Staffan de Mistura, United Nations, Special Envoy for Syria speaks at a his first press conference at Geneva. 10 October 2014. UN Photo / Jean-Marc Ferré
In an effort to provide relief to the besieged population of Aleppo, the U.N. peace envoy to Syria, Staffan de Mistura, has called for a ceasefire between President Bashar Al Assad’s military and the different rebel and Islamist forces that control various parts of the city. Despite the initial backlash against this proposal, localized ceasefires between government and rebel groups are not unprecedented. Over 40 truces currently exist in towns from Hama to Al Qamishli, negotiated without pressure from foreign governments or the United Nations.
A few ceasefire arrangements quickly disintegrated after formation, but de Mistura’s recent proposal has shone a light on the effectiveness of those agreements still in place, with many in the international community wondering if they could provide a pathway to stability in Syria. However, while local ceasefires have reduced civilian casualties within the limited areas in which they are implemented, the agreements lack any mention of justice and accountability and some Syrians believe that the truces are merely a strategy by the Assad government to entrench its control over the communities. In February, the Syria Justice and Accountability Centre (SJAC) reported that ceasefires are often negotiated after Assad’s forces have starved the local communities into submission, forcing the rebels holding the towns to trade in their arms for food and giving Assad the upper-hand.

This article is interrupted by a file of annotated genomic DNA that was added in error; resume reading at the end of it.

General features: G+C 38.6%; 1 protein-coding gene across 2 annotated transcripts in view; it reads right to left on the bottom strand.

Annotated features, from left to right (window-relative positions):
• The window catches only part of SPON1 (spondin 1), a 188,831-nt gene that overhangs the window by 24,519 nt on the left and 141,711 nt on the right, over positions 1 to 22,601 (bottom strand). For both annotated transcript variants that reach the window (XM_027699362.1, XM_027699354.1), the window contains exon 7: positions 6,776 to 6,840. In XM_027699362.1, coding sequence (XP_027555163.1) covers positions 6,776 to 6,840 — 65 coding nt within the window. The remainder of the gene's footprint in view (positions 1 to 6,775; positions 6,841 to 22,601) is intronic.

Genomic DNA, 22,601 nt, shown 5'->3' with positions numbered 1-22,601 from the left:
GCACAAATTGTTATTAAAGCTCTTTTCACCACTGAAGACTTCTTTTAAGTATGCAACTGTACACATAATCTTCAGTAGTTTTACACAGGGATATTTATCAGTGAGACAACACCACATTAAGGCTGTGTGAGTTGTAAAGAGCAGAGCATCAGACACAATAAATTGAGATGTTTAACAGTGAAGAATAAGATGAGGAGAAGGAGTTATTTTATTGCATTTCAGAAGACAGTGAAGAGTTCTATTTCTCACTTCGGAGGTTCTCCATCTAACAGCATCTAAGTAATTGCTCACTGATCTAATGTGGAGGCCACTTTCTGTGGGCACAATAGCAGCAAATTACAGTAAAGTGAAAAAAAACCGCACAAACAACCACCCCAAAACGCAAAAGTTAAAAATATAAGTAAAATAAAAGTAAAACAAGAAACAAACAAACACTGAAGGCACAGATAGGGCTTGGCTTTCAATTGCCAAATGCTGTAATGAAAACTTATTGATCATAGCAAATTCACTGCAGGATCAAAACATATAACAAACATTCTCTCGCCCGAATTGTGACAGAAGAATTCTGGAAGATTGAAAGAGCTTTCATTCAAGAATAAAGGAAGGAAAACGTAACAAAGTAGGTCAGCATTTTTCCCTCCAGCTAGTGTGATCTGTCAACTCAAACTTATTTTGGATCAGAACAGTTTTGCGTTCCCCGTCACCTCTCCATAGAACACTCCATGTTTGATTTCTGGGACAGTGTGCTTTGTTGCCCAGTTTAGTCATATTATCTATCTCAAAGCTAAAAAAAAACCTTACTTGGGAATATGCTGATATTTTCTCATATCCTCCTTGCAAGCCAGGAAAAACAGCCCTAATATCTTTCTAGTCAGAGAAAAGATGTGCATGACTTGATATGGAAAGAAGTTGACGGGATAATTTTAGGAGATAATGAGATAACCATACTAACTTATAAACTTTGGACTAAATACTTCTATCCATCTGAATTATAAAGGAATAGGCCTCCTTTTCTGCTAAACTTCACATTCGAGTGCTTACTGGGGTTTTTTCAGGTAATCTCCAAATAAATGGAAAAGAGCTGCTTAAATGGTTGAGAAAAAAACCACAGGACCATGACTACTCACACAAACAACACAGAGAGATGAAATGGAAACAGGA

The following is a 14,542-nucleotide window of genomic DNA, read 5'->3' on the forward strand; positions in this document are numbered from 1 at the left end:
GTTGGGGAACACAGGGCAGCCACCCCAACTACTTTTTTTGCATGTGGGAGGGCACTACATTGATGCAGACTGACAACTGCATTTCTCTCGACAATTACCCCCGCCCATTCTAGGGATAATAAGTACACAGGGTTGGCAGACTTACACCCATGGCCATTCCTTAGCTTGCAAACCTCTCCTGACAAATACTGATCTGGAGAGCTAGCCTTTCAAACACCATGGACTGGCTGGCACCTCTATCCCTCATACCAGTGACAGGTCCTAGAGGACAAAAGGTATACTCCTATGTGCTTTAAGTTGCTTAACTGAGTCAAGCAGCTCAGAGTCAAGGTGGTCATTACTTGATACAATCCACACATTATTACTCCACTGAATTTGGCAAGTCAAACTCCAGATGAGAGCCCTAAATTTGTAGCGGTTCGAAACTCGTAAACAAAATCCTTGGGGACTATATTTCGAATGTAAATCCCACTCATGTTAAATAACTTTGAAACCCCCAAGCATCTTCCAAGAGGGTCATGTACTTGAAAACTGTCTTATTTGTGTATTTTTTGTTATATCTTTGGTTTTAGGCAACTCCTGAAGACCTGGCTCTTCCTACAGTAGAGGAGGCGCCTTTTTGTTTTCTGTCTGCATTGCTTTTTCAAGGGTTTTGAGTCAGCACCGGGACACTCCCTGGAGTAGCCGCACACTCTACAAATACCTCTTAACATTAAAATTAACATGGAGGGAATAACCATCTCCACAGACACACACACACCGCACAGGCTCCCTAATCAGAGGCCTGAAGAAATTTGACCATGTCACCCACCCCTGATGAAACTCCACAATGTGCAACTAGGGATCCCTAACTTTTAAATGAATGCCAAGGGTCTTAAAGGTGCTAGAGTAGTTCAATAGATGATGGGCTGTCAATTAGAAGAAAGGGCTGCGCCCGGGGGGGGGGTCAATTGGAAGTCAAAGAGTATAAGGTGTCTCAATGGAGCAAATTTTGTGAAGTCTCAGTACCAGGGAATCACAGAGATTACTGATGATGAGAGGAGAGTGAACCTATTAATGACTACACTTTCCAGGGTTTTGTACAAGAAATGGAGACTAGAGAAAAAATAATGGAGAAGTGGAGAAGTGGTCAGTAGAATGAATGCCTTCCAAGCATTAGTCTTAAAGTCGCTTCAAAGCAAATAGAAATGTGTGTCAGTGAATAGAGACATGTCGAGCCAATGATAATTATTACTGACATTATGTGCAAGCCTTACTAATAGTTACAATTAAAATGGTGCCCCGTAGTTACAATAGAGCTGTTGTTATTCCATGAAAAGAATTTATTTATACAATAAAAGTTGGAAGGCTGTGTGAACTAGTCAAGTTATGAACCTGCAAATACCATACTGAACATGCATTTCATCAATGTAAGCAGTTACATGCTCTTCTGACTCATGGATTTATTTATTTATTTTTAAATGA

Irrespective of Assad’s actual intentions, the question of whether local ceasefires have the potential to foster reconciliation between civilians caught in the middle of warring factions has yet to be analyzed. Do Syrians located both inside and outside the freeze zones view the ceasefire arrangements favorably? Have these ceasefires improved relationships among different warring groups and their supporters? Are civilians and fighters who were formerly in opposition now working together under the truces?
Prior to de Mistura’s proposal for a ceasefire in Aleppo, the SJAC was already seeking to answer these questions. As part of its public consultation series, the SJAC published a report in January 2014 called Syrian Perspectives on Transitional Justice. The report surveyed Syrians from a wide range of backgrounds and political affiliations about their views on accountability and the form that justice should take in the future.
The findings of the transitional justice survey demonstrated that across the board, Syrians were in favor of a negotiated settlement to end the violence. As a result, the SJAC has again funded research for the second edition of its public consultation series in order to determine how Syrians view the local ceasefires currently in place, whether they would like to see more ceasefires implemented, and how the ceasefires have improved their relationship with and view of the opposing factions. The SJAC hopes that an in depth look into these small-scale freeze zones will better inform de Mistura’s initiative in Aleppo by bringing Syrian concerns to the forefront of the discussion. And as always, the SJAC stresses the importance of ensuring that justice and accountability measures are part of the ultimate agreement, if one is formed.
Please stay tuned for our timely report examining Syrian perspectives on local ceasefires. For more information or to provide feedback, please email the SJAC at [email protected].